91pt Jack and the Beanstalk in Lujan de Cuyo
The writing was on the wall. As much as we wanted to think otherwise, the search for top flight under-$30 Napa Cabernet was over. Nothing quite like an economic rebound and four consecutive short harvests to straighten out the supply curve.
In the beginning of 2012, we took to the road, scouring the world's wine trails for Napa lookalikes. We'd spend three full weeks in Chile, and come up empty. South Africa was magnificent, but the Cabernets were leaner in style, lacking north coast blackberry opulence. Our trip to Bordeaux tasting the ultra-ripe 2009s and 2010s seemed promising, but with a weak dollar and all those buyers from Shanghai, under-$20 bargains proved tough to reel in.
When we left Santiago for Mendoza fifteen months ago, the pressure was on. We'd created a monster. Between 2009 and 2011, we captured the largest Cabernet audience in the country, fueled by a steady diet of Napa Valley bargains. But even as we explained why prices HAD to spike, much of our membership wanted no part of our explanation. Either we'd hit pay dirt in the high ground of the Andes, reeling in under-$20 Mendoza Cabernets of distinction, or there'd be hell to pay.
It wouldn't take long for our luck to turn.
Michel Rolland is the most revered consulting enologist on the planet. Ever since Robert Parker shined a spotlight on Michel's full throttle 1982s, Rolland has been able to pick his clients, and name his price.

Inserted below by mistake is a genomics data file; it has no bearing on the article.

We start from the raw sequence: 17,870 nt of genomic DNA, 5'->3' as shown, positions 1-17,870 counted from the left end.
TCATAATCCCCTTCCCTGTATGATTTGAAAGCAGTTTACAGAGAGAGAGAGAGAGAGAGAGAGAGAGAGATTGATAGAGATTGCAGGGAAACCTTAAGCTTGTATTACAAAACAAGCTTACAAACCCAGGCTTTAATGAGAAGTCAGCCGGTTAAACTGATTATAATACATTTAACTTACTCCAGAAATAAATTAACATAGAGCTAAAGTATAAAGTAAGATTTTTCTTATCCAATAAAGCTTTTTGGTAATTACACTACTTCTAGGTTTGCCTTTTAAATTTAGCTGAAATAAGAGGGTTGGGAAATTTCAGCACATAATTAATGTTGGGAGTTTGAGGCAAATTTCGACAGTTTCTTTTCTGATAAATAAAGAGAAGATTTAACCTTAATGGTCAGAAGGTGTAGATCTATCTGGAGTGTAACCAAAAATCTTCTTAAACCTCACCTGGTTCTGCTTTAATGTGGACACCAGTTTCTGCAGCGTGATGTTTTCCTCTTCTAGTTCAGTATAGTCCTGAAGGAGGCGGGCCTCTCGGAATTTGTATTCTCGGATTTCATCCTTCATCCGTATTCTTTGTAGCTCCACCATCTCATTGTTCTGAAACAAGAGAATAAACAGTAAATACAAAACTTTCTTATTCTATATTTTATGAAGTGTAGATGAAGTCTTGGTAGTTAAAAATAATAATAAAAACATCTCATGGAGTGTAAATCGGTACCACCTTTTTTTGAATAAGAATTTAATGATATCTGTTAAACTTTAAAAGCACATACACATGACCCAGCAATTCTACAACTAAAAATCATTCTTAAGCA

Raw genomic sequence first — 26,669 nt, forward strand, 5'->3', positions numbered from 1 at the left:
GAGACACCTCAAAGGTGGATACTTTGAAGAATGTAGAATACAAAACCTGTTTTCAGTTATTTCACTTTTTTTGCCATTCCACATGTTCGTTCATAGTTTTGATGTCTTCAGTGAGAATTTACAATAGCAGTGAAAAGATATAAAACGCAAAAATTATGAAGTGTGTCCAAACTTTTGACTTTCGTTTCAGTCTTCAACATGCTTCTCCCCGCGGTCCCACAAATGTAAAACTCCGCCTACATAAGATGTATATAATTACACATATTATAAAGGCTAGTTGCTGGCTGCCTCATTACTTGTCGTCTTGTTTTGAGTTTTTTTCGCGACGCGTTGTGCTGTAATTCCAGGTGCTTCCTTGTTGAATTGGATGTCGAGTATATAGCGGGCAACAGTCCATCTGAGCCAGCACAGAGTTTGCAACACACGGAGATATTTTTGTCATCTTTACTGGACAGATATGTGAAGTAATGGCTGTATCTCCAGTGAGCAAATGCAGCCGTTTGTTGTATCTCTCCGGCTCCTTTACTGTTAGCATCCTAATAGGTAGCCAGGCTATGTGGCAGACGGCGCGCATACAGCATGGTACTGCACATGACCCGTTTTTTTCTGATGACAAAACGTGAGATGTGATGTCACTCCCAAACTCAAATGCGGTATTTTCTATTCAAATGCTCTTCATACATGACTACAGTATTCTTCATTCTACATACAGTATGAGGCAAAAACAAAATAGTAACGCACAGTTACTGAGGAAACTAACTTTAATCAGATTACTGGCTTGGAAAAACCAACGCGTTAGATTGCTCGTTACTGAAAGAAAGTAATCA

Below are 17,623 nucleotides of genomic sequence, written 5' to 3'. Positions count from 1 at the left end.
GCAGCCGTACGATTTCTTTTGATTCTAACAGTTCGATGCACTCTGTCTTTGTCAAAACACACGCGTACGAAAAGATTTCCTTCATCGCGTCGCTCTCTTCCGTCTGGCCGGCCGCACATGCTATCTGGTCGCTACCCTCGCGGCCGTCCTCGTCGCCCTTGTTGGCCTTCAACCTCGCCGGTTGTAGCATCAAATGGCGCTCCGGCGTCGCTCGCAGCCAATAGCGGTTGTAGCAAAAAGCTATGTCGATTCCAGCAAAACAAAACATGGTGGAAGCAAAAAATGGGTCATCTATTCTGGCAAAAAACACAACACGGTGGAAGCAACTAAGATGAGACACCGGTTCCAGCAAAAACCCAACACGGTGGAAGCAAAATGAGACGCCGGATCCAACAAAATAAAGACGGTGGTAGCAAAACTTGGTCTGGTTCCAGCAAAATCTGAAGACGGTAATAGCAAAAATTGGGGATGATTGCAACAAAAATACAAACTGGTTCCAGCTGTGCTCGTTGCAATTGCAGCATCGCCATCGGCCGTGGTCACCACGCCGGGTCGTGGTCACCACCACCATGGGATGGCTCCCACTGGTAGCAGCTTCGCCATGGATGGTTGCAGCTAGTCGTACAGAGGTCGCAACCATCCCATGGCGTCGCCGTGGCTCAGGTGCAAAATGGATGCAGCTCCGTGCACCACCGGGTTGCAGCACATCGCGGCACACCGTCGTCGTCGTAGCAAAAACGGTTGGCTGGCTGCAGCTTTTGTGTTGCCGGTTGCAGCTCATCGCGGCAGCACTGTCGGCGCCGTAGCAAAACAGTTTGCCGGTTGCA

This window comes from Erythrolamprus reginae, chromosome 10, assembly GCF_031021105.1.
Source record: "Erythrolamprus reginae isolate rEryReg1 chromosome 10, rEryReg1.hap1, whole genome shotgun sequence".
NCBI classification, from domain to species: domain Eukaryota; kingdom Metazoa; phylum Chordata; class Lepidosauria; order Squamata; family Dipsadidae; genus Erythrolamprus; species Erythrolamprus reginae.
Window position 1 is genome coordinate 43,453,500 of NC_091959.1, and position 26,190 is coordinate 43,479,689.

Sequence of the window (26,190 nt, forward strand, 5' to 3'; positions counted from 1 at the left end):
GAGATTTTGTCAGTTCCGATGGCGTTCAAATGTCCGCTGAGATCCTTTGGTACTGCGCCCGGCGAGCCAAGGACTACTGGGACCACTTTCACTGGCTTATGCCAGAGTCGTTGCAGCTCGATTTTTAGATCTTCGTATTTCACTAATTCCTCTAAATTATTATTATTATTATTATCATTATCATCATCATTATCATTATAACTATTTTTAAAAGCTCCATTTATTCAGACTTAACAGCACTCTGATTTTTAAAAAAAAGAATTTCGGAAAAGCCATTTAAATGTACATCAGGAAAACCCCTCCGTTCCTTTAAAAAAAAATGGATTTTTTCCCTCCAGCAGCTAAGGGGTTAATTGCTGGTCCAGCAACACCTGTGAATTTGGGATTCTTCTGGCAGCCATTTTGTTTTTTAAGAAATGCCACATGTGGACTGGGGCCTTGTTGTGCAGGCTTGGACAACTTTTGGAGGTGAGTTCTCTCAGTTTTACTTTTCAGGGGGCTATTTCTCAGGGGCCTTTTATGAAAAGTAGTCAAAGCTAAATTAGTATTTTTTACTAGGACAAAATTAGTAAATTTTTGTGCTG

In 2009, while in Mendoza, a friend asked Rolland to take a look at one of Argentina's oldest Cabernet plantings. Cordial as he is brilliant, the Flying Winemaker whose hands are all over Harlan Estate, Bryant Family, Bond, Araujo and Bon Pasteur made the trek out to the hallowed high ground of Lujan de Cuyo.
When we first laid eyes on the historic Casarena vineyard, we did a double-take. Land was dirt cheap in the 1930s, so the vineyard had been planted to unusually wide spacing, facilitating manual farming practices. The vista was magnificent, the ancient vines in the forefront, the blinding white snow-capped Andes looming behind. But far more astonishing than the view or the thick trunks of these gnarly plants were the height of the vines.
Michel Rolland stands 5'8" tall. The 80-year-old Casarena Cabernet Sauvignon towered over him, eight feet off the ground. The consulting enologist to Napa's stars purportedly took a long walk through the vineyard. Then he did what he never imagined doing. He signed up on the spot.
The 2011 Casarena Sinergy Reserve is a full throttle blend of old-vine Malbec and 80-year-old Cabernet Sauvignon. The cellar protocol was textbook. A long, cool maceration nursed out deep purple color and immense extraction, pushing the envelope on black fruit intensity. Fermented in 50% new French cooperage, bottled shortly after the 2012 harvest to preserve all the Hedonistic vibrancy of the Jack and the Beanstalk Cabernet core, this latest release from Casarena will make bargain hunters think twice before buying into Napa's inflation.
Stephen Tanzer remains the stingiest and most eloquent critic in the world. Nowhere is the New Yorker tougher than he is with his Argentine ratings. This time, Tanzer couldn't hold back, calling the 2011 Sinergy "Juicy, spicy and quite suave, with a restrained sweetness and a silky texture ... Gentle in the middle, then firmly tannic and serious on the long, broad, chocolatey back end." Then he lobbed on 91 points as high as the IWC ever goes for an under-$16 Mendoza red.